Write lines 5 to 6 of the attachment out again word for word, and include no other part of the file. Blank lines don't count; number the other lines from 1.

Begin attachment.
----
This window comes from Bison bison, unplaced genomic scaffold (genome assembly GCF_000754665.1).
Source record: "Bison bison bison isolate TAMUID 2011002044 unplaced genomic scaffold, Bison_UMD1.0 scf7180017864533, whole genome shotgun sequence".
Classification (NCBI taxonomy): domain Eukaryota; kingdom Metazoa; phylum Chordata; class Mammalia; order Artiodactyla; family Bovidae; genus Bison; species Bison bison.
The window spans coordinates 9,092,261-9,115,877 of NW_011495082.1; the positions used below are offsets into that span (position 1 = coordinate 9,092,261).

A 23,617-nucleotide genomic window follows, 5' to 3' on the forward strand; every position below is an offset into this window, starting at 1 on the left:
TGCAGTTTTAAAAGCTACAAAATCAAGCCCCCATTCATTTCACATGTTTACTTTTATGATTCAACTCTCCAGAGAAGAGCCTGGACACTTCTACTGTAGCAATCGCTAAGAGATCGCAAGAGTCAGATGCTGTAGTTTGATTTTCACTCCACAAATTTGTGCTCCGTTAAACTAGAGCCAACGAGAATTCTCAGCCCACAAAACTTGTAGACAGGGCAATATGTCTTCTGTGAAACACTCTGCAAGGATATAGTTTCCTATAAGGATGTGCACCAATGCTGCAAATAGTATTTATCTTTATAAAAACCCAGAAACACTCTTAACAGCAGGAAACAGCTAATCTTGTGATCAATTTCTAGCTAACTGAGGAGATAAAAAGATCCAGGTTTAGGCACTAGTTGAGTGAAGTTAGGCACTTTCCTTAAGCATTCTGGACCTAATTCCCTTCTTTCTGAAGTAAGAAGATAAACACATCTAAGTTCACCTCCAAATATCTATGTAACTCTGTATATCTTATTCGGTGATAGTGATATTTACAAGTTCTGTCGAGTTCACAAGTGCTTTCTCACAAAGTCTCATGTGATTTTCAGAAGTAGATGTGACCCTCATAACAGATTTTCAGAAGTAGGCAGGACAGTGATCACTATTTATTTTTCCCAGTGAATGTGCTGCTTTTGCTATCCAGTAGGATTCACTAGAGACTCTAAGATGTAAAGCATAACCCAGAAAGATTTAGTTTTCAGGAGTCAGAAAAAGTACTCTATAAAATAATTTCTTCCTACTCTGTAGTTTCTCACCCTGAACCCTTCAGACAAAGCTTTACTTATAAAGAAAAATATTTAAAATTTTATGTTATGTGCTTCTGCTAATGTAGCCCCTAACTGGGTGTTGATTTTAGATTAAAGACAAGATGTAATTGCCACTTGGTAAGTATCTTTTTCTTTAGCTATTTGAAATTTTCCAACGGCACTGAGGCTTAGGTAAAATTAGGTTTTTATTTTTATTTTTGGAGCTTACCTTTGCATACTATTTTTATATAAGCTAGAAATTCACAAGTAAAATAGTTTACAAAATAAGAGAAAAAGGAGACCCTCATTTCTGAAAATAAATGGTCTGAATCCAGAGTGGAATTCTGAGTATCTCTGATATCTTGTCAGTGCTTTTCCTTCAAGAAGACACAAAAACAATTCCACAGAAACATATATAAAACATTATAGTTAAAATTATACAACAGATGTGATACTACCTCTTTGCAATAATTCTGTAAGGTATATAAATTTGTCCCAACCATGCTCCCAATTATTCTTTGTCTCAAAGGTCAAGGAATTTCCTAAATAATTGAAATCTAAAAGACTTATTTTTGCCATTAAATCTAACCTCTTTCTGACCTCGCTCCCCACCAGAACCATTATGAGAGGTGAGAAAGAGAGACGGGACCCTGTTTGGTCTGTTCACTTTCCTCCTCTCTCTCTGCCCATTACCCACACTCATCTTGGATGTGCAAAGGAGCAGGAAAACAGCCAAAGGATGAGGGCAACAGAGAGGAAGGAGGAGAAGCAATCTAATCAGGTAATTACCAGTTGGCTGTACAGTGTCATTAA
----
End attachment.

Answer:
A 23,617-nucleotide genomic window follows, 5' to 3' on the forward strand; every position below is an offset into this window, starting at 1 on the left:
TGCAGTTTTAAAAGCTACAAAATCAAGCCCCCATTCATTTCACATGTTTACTTTTATGATTCAACTCTCCAGAGAAGAGCCTGGACACTTCTACTGTAGCAATCGCTAAGAGATCGCAAGAGTCAGATGCTGTAGTTTGATTTTCACTCCACAAATTTGTGCTCCGTTAAACTAGAGCCAACGAGAATTCTCAGCCCACAAAACTTGTAGACAGGGCAATATGTCTTCTGTGAAACACTCTGCAAGGATATAGTTTCCTATAAGGATGTGCACCAATGCTGCAAATAGTATTTATCTTTATAAAAACCCAGAAACACTCTTAACAGCAGGAAACAGCTAATCTTGTGATCAATTTCTAGCTAACTGAGGAGATAAAAAGATCCAGGTTTAGGCACTAGTTGAGTGAAGTTAGGCACTTTCCTTAAGCATTCTGGACCTAATTCCCTTCTTTCTGAAGTAAGAAGATAAACACATCTAAGTTCACCTCCAAATATCTATGTAACTCTGTATATCTTATTCGGTGATAGTGATATTTACAAGTTCTGTCGAGTTCACAAGTGCTTTCTCACAAAGTCTCATGTGATTTTCAGAAGTAGATGTGACCCTCATAACAGATTTTCAGAAGTAGGCAGGACAGTGATCACTATTTATTTTTCCCAGTGAATGTGCTGCTTTTGCTATCCAGTAGGATTCACTAGAGACTCTAAGATGTAAAGCATAACCCAGAAAGATTTAGTTTTCAGGAGTCAGAAAAAGTACTCTATAAAATAATTTCTTCCTACTCTGTAGTTTCTCACCCTGAACCCTTCAGACAAAGCTTTACTTATAAAGAAAAATATTTAAAATTTTATGTTATGTGCTTCTGCTAATGTAGCCCCTAACTGGGTGTTGATTTTAGATTAAAGACAAGATGTAATTGCCACTTGGTAAGTATCTTTTTCTTTAGCTATTTGAAATTTTCCAACGGCACTGAGGCTTAGGTAAAATTAGGTTTTTATTTTTATTTTTGGAGCTTACCTTTGCATACTATTTTTATATAAGCTAGAAATTCACAAGTAAAATAGTTTACAAAATAAGAGAAAAAGGAGACCCTCATTTCTGAAAATAAATGGTCTGAATCCAGAGTGGAATTCTGAGTATCTCTGATATCTTGTCAGTGCTTTTCCTTCAAGAAGACACAAAAACAATTCCACAGAAACATATATAAAACATTATAGTTAAAATTATACAACAGATGTGATACTACCTCTTTGCAATAATTCTGTAAGGTATATAAATTTGTCCCAACCATGCTCCCAATTATTCTTTGTCTCAAAGGTCAAGGAATTTCCTAAATAATTGAAATCTAAAAGACTTATTTTTGCCATTAAATCTAACCTCTTTCTGACCTCGCTCCCCACCAGAACCATTATGAGAGGTGAGAAAGAGAGACGGGACCCTGTTTGGTCTGTTCACTTTCCTCCTCTCTCTCTGCCCATTACCCACACTCATCTTGGATGTGCAAAGGAGCAGGAAAACAGCCAAAGGATGAGGGCAACAGAGAGGAAGGAGGAGAAGCAATCTAATCAGGTAATTACCAGTTGGCTGTACAGTGTCATTAA